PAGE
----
GrowLife Wants to Be Legal Weed's Financier

People will soon be able to purchase marijuana legally in Colorado and Washington State. Who will get high, financially speaking, from this emerging market? One aspiring company is GrowLife, a publicly traded business in Woodland Hills, Calif., with cheeky ticker symbol PHOT. It doesn’t actually sell pot; it caters to marijuana growers, dealing them hydroponic gardening equipment. More intriguingly, GrowLife wants to be their lender.

I talked to Rob Hunt, executive vice president of GrowLife (and his public-relations guy, Kurt Divich), about the company’s big plans and the last time he got stoned. The following transcript has been edited and condensed.

What exactly are you guys selling at GrowLife?

Rob Hunt: We sell hydroponics and organic equipment to be used in [marijuana] cultivation facilities.

How is the business going?

It’s definitely an accelerating growth stage right now.

And you guys have a bunch of stores?

Yeah, we’ve got seven bricks-and-mortar stores right now between the states of Maine, New Hampshire, Massachusetts, Colorado, and California.

Do you sell any R. Crumb underground comics ?

Underground comics? No, we don’t.

Any bongs or anything like that?

No, no, no. We stayed away from the paraphernalia side.

Kurt Divich: GrowLife is a good-size business looking to be a very large business. The company just got a $40 million capital infusion to help small and midsize growers go to the next level.

Why is this a stock—PHOT—one that our readers should buy?

Divich: If you’re interested in the cannabis market, we are the safe play. We’re revenue-diversified. We’re regulatory-compliant, because we don’t actually touch the cannabis. So even in areas where legal uncertainties remain, GrowLife still can operate.

Hunt: More important, as groups get accepted for licensure, they don’t necessarily have the ability to come up with the capital for the buildout of the [marijuana-growing] facility, the purchasing of the building, the equipment supplies that are needed. A decent-size facility in a well-regulated state can be upwards of $2 million to $3 million, so we come in there with absolutely everything. Not only will we loan the money to groups that are looking to build these facilities out and take a nice percentage on the actual sale. It’s not just that we’re a retail play; we’re also in many ways a financial play. Finance is not available to cannabis companies, not from traditional sources.

Why is that?

Hunt: As long as cannabis stays a Schedule I drug, there [are] issues with the Controlled Substances Act, and as a result, banks, being FDIC-insured, have to subscribe to what’s across all 50 states. Now, having said that, the [U.S. Department of Justice] did provide guidance on Aug. 29 saying so long as you stay within the confines of the lines provided to you by your legislature in your individual state, we will take a hands-off approach. As long as you’re not doing anything that violates one of their eight conditions, being, you know, no diversion to children, no crossing state lines, no working with organized crime.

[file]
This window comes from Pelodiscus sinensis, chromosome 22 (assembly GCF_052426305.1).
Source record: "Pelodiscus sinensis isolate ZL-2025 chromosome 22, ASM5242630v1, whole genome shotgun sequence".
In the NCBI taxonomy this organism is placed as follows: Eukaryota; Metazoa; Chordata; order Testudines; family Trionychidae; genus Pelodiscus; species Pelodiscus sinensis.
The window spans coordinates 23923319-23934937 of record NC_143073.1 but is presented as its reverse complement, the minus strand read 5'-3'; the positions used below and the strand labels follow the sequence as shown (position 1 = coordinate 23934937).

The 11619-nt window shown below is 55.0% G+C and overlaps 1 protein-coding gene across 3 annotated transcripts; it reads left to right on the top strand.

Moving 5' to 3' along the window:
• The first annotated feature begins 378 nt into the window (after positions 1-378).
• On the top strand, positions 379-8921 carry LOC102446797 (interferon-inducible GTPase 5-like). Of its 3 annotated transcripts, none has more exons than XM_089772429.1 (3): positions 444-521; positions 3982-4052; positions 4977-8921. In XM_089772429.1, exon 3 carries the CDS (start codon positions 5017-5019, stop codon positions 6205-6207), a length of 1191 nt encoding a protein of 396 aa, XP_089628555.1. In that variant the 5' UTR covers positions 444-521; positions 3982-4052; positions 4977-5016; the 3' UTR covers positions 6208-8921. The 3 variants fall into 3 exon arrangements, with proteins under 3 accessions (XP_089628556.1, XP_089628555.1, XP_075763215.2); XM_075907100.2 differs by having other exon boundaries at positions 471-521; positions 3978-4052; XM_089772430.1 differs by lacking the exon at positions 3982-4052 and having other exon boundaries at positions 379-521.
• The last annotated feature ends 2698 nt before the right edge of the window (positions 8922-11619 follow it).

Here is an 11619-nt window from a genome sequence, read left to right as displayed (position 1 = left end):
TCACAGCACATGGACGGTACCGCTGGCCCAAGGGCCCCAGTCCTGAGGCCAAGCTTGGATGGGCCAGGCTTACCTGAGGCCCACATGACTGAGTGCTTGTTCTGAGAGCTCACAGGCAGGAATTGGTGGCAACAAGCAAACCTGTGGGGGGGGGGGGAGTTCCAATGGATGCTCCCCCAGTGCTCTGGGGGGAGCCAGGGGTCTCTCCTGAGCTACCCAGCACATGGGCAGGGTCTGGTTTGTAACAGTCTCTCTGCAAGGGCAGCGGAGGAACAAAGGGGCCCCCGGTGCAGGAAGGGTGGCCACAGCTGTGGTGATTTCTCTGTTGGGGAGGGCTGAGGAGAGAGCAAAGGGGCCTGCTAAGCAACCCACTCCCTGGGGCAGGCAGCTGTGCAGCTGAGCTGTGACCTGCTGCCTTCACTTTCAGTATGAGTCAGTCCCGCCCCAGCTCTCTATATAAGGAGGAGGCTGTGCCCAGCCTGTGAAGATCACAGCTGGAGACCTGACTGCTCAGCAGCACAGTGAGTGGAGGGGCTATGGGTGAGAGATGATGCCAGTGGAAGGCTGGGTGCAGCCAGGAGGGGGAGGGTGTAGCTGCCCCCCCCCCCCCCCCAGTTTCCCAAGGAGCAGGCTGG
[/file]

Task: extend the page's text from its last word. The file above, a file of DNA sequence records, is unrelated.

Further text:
Tell me a little bit about yourself and your background.

Hunt: Sure. I am an attorney in Colorado. I started my first hydroponics store back in 2009. I walked into a few of these stores and thought I could do it better. When the rules changed in Colorado that allowed for cannabis growing, I saw the sheer volume of capital that was flooding into this and said, “OK, you know, I know a lot about gardening, and I definitely think I know a fair amount about business, and I certainly understand the regulatory scheme.”

What happens to you guys if Philip Morris gets into this?

Hunt: Right. Well, we hope that our footprint at that point is large enough that we’ll be seen as something very, very valuable to them. We also think that we provide things that they don’t, No. 1 being, you know, expertise in the industry. I’m not foolish enough to think that Philip Morris can’t buy those things, or RJR. But at the same time, we have a tremendous first-mover advantage in this space.

How high were you guys when you came up with your business plan?

Hunt: I haven’t smoked cannabis in years. College. Let me put it this way, not since well before law school.

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